When I meet wise people, I want the world to know them. I recently met Cindi, who has grown wise through the trials of life. She and her husband, Joe, have a son with disabilities, so they will never enjoy many of the freedoms most people expect in life. But because they have faithfully followed Christ as Lord, Cindi and Joe live with contentment. They know how great God is, how He has carried them—and continues to carry them—through life’s challenges.
The following are Cindi’s words, and I hope you enjoy them.
Do you know who said, “For every laugh there should be a tear”? It was Walt Disney. All of us probably enjoy that sentiment for great books and storytelling, movies and shows, but for real life, it seems most would prefer laughter and smiles all the time. That makes life more fun and enjoyable and, well, happy! But if all we did was laugh, and if life was just about always having a good time, I wonder how much we’d appreciate it. Sometimes I think we need those deeper valleys of sadness, grief, disappointment, and challenge to really appreciate the times when life is lighter, fun, and even outrageously wonderful.
Having shed a good many tears over the almost 30 years of caring for our son with special needs, I have come to realize that those many tears have also been balanced with many times of laughter—sometimes with our son, sometimes at him or at ourselves, and sometimes just because it was the best way to let off steam under the stressful pressure of life! Proverbs 14:13 reminds me that “even in laughter the heart may be in pain, and the end of joy may be grief.” Yes, we might wear smiles on our faces, yet have underlying sadness, pain, or challenge. Life is difficult, but we find that for us the joys and sorrows are balanced in most of life.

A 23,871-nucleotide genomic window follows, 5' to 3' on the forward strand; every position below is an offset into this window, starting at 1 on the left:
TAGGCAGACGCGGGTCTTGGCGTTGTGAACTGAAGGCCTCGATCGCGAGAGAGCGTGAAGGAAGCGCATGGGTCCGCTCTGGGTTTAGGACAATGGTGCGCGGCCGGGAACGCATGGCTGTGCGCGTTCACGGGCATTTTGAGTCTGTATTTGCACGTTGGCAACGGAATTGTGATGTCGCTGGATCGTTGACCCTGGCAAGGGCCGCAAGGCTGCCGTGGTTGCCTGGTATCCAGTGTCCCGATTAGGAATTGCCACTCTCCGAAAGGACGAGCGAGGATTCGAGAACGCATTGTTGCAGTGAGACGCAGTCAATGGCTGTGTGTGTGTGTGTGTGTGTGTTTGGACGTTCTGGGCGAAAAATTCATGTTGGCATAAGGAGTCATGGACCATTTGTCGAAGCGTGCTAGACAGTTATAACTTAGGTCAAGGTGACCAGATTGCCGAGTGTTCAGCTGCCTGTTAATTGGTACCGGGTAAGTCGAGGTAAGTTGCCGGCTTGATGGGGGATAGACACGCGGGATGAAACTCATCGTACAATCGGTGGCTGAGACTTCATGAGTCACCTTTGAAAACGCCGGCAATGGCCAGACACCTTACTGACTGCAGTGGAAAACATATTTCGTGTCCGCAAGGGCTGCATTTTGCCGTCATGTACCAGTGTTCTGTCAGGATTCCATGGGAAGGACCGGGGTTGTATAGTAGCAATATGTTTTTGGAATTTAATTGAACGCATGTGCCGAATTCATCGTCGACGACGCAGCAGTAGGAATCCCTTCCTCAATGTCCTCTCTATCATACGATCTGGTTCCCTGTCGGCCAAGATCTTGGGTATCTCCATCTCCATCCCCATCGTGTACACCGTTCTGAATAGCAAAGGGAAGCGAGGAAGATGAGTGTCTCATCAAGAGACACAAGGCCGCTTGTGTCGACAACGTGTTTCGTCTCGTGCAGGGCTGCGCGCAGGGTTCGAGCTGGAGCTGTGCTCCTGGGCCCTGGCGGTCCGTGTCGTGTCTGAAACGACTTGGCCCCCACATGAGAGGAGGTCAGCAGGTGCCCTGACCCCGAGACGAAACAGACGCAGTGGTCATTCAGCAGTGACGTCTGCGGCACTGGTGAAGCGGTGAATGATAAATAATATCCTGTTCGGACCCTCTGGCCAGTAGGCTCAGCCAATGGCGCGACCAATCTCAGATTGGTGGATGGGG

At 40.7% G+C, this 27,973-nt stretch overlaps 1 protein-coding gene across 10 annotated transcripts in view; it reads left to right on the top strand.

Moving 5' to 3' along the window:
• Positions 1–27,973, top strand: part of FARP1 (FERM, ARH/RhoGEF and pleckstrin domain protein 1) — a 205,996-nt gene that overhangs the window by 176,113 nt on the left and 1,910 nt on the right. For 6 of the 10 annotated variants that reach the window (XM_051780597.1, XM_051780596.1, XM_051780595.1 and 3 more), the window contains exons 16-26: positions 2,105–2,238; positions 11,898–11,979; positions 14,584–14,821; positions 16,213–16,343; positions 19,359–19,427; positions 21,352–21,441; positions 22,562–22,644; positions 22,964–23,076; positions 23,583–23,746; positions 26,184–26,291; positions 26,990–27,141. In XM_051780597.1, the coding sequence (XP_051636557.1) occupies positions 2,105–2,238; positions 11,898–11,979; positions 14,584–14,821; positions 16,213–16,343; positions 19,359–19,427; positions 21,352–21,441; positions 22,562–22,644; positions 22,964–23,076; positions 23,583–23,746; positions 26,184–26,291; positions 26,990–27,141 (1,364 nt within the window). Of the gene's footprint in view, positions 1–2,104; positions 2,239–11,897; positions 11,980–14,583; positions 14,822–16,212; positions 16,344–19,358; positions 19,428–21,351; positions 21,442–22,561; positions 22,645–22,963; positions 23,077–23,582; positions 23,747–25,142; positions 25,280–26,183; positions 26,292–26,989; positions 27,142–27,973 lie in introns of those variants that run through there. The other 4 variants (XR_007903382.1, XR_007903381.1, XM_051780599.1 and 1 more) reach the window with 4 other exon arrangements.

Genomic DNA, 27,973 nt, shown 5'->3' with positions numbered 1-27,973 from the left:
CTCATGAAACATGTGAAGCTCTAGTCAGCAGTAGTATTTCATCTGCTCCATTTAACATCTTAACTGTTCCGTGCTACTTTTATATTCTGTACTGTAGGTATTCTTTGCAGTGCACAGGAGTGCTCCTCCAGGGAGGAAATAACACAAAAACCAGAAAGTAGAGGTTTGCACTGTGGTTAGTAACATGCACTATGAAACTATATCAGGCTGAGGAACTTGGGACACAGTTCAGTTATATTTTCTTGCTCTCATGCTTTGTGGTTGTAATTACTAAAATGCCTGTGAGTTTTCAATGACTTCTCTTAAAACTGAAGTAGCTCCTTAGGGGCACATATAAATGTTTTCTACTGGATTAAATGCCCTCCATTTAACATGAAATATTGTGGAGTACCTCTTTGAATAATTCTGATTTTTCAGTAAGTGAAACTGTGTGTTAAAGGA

I used to wonder if God could really give us just what we need. Can we really “make lemonade from lemons,” as one saying goes? Does God really open a window when He closes a door? Might Proverbs 11:1 be true—“A false balance is an abomination to the Lord, but a just weight is His delight”—as we began to look for that balance? Before long, we were able to see it more clearly . . . not being given too much of one thing and not enough of the other, but just what we need.
Over these years, I’ve had to make it a point to look for, recognize, and find laughter and tears, joys and sorrows. By human nature, most of us tend to notice the negative and forget about, or not see, the positive. Here are a few things that come quickly to my mind.
- My son is not healed.
- My son is not able to talk well. (He started talking at around age 12.)
- We do not have the freedom to do some things because our son can’t participate.
- We are not empty-nesters, thus we can’t do things with our friends who can pick up and go whenever they’d like.
- Both parents died within five days of each other.
- All four of our parents and a brother died within a few short years.
- We’ve met many wonderful people because of my son and his disabilities.
- My son never says anything unkind or spreads gossip.
- We’ve learned to be content in whatever we CAN or CAN’T do.
- We realize we’ll have a companion in our son for a long, long time.
- We have many funny stories to share from our son and our parents that will keep us smiling.
So today, I might just take a few minutes and list the things going on in my life that are positive, fun, and bring laughter. I think I’ll keep adding to that list and look at it from time to time when I’m feeling low, disappointed, sad, or really frustrated. I know I need to purposely concentrate on that which is positive.
How about you? What will your list look like?